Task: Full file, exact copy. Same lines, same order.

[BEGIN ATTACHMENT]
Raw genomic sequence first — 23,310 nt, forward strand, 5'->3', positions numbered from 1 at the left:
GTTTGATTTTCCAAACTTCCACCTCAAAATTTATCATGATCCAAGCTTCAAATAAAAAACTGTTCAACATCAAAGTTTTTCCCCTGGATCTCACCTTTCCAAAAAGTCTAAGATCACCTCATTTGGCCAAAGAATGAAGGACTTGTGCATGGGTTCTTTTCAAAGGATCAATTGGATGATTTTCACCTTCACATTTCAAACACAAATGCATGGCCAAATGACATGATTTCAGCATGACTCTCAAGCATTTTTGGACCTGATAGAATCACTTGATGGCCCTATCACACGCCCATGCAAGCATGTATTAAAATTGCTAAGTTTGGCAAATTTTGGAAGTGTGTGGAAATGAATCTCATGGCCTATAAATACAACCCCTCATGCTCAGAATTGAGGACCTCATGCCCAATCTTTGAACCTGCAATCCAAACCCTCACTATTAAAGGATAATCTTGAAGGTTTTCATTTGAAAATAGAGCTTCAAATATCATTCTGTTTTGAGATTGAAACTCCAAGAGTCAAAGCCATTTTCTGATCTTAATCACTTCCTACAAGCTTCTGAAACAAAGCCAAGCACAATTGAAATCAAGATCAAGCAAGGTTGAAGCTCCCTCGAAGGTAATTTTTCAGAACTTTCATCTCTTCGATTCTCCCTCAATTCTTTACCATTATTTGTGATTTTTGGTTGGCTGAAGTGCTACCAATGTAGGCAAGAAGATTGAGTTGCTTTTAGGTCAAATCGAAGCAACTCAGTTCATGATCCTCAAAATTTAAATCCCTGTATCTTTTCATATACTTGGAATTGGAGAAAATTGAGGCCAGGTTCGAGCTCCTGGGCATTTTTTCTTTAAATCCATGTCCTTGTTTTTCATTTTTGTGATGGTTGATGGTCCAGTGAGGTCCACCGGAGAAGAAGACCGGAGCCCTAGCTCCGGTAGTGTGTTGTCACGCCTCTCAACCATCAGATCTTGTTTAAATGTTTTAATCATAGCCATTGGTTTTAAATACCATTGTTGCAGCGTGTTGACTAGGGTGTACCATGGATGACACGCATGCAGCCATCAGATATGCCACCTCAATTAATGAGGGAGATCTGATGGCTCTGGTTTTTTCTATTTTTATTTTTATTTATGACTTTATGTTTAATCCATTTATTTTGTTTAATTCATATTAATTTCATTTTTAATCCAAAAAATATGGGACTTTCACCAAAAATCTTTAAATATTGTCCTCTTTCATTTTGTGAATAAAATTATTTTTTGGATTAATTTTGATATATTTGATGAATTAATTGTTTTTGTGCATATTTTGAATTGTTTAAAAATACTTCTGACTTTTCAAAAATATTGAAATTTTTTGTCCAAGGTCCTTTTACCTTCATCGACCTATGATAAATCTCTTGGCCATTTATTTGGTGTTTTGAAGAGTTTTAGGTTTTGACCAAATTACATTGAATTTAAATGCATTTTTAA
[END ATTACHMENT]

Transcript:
Raw genomic sequence first — 23,310 nt, forward strand, 5'->3', positions numbered from 1 at the left:
GTTTGATTTTCCAAACTTCCACCTCAAAATTTATCATGATCCAAGCTTCAAATAAAAAACTGTTCAACATCAAAGTTTTTCCCCTGGATCTCACCTTTCCAAAAAGTCTAAGATCACCTCATTTGGCCAAAGAATGAAGGACTTGTGCATGGGTTCTTTTCAAAGGATCAATTGGATGATTTTCACCTTCACATTTCAAACACAAATGCATGGCCAAATGACATGATTTCAGCATGACTCTCAAGCATTTTTGGACCTGATAGAATCACTTGATGGCCCTATCACACGCCCATGCAAGCATGTATTAAAATTGCTAAGTTTGGCAAATTTTGGAAGTGTGTGGAAATGAATCTCATGGCCTATAAATACAACCCCTCATGCTCAGAATTGAGGACCTCATGCCCAATCTTTGAACCTGCAATCCAAACCCTCACTATTAAAGGATAATCTTGAAGGTTTTCATTTGAAAATAGAGCTTCAAATATCATTCTGTTTTGAGATTGAAACTCCAAGAGTCAAAGCCATTTTCTGATCTTAATCACTTCCTACAAGCTTCTGAAACAAAGCCAAGCACAATTGAAATCAAGATCAAGCAAGGTTGAAGCTCCCTCGAAGGTAATTTTTCAGAACTTTCATCTCTTCGATTCTCCCTCAATTCTTTACCATTATTTGTGATTTTTGGTTGGCTGAAGTGCTACCAATGTAGGCAAGAAGATTGAGTTGCTTTTAGGTCAAATCGAAGCAACTCAGTTCATGATCCTCAAAATTTAAATCCCTGTATCTTTTCATATACTTGGAATTGGAGAAAATTGAGGCCAGGTTCGAGCTCCTGGGCATTTTTTCTTTAAATCCATGTCCTTGTTTTTCATTTTTGTGATGGTTGATGGTCCAGTGAGGTCCACCGGAGAAGAAGACCGGAGCCCTAGCTCCGGTAGTGTGTTGTCACGCCTCTCAACCATCAGATCTTGTTTAAATGTTTTAATCATAGCCATTGGTTTTAAATACCATTGTTGCAGCGTGTTGACTAGGGTGTACCATGGATGACACGCATGCAGCCATCAGATATGCCACCTCAATTAATGAGGGAGATCTGATGGCTCTGGTTTTTTCTATTTTTATTTTTATTTATGACTTTATGTTTAATCCATTTATTTTGTTTAATTCATATTAATTTCATTTTTAATCCAAAAAATATGGGACTTTCACCAAAAATCTTTAAATATTGTCCTCTTTCATTTTGTGAATAAAATTATTTTTTGGATTAATTTTGATATATTTGATGAATTAATTGTTTTTGTGCATATTTTGAATTGTTTAAAAATACTTCTGACTTTTCAAAAATATTGAAATTTTTTGTCCAAGGTCCTTTTACCTTCATCGACCTATGATAAATCTCTTGGCCATTTATTTGGTGTTTTGAAGAGTTTTAGGTTTTGACCAAATTACATTGAATTTAAATGCATTTTTAA